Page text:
Lunar animal coins mark 2015 year of the goat
- Published: Jan 19, 2015, 3 AM
The Chinese Lunar calendar dates back to 2,600 B.C. but has only become a source of worldwide celebration within the last 40 years, as evidenced by the number of different nations that have been issuing commemorative coins since the 1970s.
Some of these with 2015 issues include Australia, Canada, Great Britain, Macao, Ghana, Niue, Laos, Cook Islands, Fiji, Tokelau, Rwanda, Belarus, Palau, and China.
The Year of the Yang begins on Feb. 19, 2015. In China, “yang” is a broad-based term that can be translated as “sheep,” “goat” or “ram.”
Legend has it that the animal of one’s birth year influences personality. Those born in the Year of the Yang (2015, 2003, 1991, 1979, 1967, 1955, 1943, 1931) are thought to be clever, faithful, kind, charming, artistic, and family-oriented. On the downside, an old saying predicts that only one out of 10 people born in a Year of the Yang will find happiness.
Genuine lunar year commemorative coins issued by China tend to be very expensive. For the buyer who doesn’t wish to spend hundreds of dollars, official Chinese medals from the Shanghai and Shenyang Mints are a numismatic compromise.
The Shanghai Mint’s annual series celebrating the Chinese zodiac includes huge (90 millimeters in diameter) bronze or copper medals struck in high relief. For 2015, one version shows three grazing goats near a river on one side, and a pattern of flowers on the other. The design also includes Chinese characters that herald the beginning of spring after a dark cold winter.
Palau is home to only about 21,000 people, of whom 70 percent are of mixed race. Many of those have Japanese, Filipino, Chinese and Korean ancestry. This may be one reason that the tiny island nation issues Chinese lunar year coins each year. Palau’s 2015 Proof $5 Year of the Goat issue is notable for several reasons. It is a double-thickness 1-ounce silver piedfort coin, is struck in high relief, has a Matte Finish, and looks like a ringed-bimetallic piece initially, but isn’t. The reverse design of this pure silver coin is bordered by a band of selective gold plating.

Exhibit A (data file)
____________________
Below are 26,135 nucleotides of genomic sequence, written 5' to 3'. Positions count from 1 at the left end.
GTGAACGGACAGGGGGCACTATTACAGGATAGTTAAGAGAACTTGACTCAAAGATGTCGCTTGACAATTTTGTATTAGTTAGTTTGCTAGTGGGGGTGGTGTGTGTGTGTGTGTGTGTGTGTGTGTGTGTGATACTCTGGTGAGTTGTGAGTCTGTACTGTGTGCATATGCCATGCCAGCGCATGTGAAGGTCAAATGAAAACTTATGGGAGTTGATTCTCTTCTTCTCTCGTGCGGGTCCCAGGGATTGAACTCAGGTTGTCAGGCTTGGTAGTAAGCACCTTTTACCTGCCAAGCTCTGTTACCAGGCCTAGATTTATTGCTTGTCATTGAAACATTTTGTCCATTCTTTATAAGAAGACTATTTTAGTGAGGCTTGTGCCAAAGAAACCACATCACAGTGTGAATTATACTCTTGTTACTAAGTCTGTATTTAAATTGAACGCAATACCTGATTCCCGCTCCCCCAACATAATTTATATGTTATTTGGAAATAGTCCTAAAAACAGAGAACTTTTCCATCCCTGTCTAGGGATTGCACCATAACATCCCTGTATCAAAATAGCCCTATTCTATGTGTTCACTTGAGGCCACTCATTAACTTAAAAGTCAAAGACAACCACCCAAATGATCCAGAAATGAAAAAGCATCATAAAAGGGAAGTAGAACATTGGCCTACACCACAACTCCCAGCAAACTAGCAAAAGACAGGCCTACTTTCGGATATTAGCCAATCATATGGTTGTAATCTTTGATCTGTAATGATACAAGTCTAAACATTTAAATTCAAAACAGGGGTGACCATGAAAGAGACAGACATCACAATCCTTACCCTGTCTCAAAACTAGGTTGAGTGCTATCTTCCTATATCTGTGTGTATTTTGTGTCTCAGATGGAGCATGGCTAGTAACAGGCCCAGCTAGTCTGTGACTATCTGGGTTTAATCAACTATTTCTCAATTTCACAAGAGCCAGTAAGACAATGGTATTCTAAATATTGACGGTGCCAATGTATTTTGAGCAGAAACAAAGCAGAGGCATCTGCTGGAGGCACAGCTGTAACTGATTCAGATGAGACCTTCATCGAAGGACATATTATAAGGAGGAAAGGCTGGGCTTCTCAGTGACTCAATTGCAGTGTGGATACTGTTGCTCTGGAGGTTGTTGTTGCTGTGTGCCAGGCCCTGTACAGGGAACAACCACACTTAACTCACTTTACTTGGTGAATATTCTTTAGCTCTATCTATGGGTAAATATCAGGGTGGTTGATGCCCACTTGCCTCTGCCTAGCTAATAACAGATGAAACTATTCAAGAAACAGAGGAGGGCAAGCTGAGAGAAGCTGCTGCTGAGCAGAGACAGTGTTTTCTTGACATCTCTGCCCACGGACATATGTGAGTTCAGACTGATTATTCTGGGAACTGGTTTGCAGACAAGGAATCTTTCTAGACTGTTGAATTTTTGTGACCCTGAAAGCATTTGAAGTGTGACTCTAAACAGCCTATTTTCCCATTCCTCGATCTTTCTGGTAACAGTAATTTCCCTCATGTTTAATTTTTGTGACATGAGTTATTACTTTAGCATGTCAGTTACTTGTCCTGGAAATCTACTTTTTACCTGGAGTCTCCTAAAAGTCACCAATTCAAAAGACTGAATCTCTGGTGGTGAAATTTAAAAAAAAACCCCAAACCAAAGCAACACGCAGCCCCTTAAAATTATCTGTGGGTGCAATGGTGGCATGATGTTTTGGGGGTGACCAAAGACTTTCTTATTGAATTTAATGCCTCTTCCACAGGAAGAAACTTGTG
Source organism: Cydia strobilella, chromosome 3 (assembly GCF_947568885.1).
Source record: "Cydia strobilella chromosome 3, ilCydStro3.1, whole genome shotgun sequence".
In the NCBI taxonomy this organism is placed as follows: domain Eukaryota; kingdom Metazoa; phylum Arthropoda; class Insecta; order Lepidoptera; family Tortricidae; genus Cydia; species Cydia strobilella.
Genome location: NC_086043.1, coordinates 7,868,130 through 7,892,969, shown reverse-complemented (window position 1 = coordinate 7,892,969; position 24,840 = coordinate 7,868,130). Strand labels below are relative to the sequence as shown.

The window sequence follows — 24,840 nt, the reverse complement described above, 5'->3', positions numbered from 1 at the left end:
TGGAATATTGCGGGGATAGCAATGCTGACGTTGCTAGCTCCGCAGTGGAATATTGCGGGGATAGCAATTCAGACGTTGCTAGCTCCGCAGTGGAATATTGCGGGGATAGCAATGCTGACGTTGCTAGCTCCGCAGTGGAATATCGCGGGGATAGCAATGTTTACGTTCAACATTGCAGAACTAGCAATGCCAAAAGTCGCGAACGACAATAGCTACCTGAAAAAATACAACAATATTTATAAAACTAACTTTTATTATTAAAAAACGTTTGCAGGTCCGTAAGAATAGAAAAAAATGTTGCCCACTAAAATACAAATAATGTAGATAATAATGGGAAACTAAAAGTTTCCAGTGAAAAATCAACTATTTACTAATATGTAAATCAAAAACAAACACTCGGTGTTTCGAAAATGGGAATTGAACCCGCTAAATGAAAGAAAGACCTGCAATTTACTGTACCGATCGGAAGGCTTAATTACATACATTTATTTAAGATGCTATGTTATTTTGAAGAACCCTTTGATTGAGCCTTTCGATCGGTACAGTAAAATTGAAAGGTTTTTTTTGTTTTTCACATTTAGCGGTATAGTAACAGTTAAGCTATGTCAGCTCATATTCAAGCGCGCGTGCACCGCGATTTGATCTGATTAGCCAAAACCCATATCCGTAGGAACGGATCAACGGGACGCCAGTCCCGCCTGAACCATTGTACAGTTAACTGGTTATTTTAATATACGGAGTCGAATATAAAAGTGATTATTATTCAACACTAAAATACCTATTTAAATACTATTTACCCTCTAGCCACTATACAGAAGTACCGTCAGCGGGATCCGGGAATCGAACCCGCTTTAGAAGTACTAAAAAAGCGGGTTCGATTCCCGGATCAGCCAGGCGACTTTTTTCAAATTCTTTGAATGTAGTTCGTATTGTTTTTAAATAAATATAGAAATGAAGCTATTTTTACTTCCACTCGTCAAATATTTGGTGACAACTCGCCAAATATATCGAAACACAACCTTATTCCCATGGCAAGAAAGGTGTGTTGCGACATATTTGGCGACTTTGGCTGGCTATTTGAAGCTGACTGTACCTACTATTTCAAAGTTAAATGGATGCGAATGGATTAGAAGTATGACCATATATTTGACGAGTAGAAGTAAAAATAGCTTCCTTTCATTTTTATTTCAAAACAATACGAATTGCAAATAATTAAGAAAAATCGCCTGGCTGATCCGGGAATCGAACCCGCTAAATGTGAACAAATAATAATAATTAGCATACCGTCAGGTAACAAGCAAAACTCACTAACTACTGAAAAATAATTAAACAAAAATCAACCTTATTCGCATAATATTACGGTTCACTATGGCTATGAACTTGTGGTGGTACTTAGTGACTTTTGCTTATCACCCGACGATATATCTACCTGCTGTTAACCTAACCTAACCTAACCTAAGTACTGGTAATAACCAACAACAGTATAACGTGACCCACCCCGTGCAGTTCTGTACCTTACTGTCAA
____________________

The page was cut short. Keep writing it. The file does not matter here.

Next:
The 2015 Tokelau Year of the Goat commemorative coin is also a Proof 1-ounce pure silver $5 piece that makes use of color and different silver finishes to highlight the belled mother goat and her kid.
The mother and the background grass are mint-colorized, while the kid and the foreground scenery have a Frosted Cameo appearance. Tokelau also issued four more Proof variants: gilded, Antique Finish, Matte Proof, and Reverse Proof.
Australia went all out for the Year of Yang, with silver issues in denominations ranging from 50 cents (half ounce) all the way up to $300 (10 kilos). In addition to multiple goat designs, the program offers coins that are piedfort, high relief, gilded, and colored. Finally, there are copper-nickel and gold goat coins, too.
Like Australia, Canada has issued multiple designs and variants for its 2015 Lunar Year series. The four different designs are being issued in silver and gold versions with denominations ranging from $5 to $2,500.
Canada’s Lunar Year $15 issue is traditionally available in either a round or scalloped edge. However, despite having identical denominations, the scalloped edge coin contains three-quarters of an ounce of pure silver while the round edge version contains a full ounce of silver.
Sometimes, the world coin collector develops an interest in the animals depicted on Lunar Year coins and decides to pursue those. In the case of sheep and goats, there are many non-lunar-year issues from which to choose.
An Angora goat graces a 500,000-lira coin issued by Turkey in 2002. These goats are the source of mohair fleece, and for enterprising people, making yarn and fabric from mohair can comprise a home business.
Perhaps this is why the coin bears a quote from Muhammad Yunus, the Bangladesh-born Nobel Peace Prize winner and father of the micro-credit loan. It translates as, “Why not a world without unemployment?”
A handsome sheep coin was issued by Cyprus in 1963, one of its first coins after obtaining independence from Great Britain, and one of its first decimal issues. It shows the entire animal looking as if it is jumping, something mouflon do effortlessly. The wild mouflon sheep of Cyprus is thought to be one of the two ancestors for all modern domestic sheep breeds.
A coin that features both a sheep and a goat has to make the list here. The 1970 Somali FAO 5-shilling coin also has a cow in the vignette. Its inscription GROW MORE FOOD is the theme of a world coin campaign by the Food and Agriculture Organization of the United Nations to encourage food production.
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